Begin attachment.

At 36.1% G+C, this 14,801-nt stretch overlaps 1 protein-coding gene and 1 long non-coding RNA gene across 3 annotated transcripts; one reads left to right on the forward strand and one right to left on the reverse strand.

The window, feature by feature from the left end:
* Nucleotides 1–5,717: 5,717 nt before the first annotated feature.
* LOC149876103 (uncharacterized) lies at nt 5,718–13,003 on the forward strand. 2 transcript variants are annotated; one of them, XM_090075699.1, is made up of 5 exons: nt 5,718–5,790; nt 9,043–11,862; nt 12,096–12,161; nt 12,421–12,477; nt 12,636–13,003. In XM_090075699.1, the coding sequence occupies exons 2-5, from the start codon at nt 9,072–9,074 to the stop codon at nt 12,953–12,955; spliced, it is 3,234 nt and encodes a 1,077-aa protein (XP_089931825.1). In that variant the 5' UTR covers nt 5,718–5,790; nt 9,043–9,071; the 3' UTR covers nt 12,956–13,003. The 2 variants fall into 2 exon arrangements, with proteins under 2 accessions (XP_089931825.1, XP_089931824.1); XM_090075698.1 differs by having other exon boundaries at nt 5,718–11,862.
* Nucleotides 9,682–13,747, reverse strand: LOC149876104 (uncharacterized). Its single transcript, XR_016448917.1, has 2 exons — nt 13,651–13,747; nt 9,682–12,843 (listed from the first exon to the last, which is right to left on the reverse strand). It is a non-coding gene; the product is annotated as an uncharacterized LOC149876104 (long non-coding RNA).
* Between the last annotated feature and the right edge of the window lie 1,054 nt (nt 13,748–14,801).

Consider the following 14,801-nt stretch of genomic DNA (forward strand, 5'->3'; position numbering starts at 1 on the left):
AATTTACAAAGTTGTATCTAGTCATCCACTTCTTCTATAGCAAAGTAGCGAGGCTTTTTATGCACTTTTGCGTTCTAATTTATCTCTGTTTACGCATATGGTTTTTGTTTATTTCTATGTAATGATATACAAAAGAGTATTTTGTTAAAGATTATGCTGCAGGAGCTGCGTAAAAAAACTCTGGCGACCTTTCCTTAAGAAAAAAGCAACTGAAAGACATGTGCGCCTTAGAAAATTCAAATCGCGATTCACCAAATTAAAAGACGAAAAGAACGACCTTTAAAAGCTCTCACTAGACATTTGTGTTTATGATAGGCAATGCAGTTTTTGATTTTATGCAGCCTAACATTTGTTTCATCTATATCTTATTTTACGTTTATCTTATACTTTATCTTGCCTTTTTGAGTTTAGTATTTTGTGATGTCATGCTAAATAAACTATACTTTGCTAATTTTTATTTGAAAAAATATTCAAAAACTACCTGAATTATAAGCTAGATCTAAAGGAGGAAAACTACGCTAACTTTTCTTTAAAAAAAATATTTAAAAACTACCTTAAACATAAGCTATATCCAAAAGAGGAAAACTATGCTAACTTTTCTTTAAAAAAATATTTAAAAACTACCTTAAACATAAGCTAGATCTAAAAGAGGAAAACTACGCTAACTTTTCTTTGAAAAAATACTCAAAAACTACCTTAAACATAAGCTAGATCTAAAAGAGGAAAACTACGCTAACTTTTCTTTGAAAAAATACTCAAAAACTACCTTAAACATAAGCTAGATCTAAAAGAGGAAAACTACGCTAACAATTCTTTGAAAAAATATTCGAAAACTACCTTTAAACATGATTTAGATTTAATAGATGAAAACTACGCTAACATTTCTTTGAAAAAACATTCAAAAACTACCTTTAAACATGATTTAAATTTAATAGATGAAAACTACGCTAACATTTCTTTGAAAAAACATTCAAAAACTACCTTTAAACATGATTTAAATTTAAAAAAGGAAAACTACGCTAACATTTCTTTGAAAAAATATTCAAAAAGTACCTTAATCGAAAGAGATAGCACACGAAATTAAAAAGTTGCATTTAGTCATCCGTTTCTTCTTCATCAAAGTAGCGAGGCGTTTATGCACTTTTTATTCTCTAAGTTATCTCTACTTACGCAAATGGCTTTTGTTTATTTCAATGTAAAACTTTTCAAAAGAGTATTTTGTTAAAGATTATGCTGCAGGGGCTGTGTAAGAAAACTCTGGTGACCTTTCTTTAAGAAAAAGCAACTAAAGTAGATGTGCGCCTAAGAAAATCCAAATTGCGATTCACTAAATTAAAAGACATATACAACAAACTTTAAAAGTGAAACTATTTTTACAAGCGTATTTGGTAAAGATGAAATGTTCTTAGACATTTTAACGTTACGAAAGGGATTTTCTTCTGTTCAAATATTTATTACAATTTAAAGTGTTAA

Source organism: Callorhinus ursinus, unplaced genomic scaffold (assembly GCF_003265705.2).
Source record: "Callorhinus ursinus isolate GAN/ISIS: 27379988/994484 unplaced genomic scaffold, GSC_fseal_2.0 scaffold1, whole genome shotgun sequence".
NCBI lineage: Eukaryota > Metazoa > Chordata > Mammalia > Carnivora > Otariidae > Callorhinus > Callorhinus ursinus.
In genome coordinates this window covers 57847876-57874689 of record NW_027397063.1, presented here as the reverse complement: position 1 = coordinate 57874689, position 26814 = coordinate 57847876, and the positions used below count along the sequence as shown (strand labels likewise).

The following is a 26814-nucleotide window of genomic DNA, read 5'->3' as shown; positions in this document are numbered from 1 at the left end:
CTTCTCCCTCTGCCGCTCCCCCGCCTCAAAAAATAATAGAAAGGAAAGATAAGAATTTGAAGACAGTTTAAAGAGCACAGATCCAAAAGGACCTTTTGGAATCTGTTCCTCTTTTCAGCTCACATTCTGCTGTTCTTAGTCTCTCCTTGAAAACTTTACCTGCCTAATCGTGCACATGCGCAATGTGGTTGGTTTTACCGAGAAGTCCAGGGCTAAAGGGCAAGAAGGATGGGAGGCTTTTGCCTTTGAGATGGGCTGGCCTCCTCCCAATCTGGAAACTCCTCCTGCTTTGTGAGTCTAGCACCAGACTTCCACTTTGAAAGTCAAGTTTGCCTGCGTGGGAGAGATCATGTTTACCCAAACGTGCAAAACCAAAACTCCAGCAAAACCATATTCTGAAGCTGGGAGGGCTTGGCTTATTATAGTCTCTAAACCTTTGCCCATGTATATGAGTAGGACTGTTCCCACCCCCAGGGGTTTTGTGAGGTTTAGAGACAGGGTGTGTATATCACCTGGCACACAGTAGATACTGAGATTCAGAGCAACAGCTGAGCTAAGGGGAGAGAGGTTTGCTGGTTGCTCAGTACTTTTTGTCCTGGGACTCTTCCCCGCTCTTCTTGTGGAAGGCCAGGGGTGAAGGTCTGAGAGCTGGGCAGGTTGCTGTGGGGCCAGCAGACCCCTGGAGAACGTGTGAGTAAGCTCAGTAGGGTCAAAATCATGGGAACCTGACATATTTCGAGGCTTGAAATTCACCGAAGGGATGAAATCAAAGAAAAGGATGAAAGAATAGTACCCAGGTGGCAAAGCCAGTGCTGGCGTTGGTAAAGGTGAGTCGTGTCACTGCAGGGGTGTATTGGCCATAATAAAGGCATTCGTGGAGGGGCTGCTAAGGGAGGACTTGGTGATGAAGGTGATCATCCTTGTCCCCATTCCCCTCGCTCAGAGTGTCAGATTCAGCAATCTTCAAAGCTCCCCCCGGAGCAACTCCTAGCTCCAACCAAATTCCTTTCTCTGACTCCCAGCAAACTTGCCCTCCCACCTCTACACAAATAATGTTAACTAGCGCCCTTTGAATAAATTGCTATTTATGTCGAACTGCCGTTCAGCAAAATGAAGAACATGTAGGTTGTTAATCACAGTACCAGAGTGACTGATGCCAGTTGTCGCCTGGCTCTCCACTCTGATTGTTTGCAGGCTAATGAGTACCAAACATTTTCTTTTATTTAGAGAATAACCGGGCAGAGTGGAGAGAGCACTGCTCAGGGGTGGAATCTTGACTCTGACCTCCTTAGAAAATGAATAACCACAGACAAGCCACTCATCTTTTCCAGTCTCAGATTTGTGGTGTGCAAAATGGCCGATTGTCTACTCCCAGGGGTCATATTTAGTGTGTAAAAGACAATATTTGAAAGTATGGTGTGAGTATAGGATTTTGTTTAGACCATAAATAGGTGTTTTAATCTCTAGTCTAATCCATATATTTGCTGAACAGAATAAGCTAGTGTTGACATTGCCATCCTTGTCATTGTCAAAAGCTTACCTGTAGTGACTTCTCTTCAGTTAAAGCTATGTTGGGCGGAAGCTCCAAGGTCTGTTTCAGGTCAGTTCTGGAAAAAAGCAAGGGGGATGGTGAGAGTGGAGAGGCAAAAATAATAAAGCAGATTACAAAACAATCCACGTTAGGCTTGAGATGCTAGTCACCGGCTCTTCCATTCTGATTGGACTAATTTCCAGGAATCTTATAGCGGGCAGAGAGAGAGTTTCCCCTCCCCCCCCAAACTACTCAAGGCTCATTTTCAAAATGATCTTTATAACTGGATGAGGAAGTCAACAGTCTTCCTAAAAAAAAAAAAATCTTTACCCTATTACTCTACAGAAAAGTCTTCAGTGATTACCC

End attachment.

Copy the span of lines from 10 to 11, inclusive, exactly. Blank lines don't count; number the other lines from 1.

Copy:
Source record: "Callorhinus ursinus isolate GAN/ISIS: 27379988/994484 unplaced genomic scaffold, GSC_fseal_2.0 scaffold1, whole genome shotgun sequence".
NCBI lineage: Eukaryota > Metazoa > Chordata > Mammalia > Carnivora > Otariidae > Callorhinus > Callorhinus ursinus.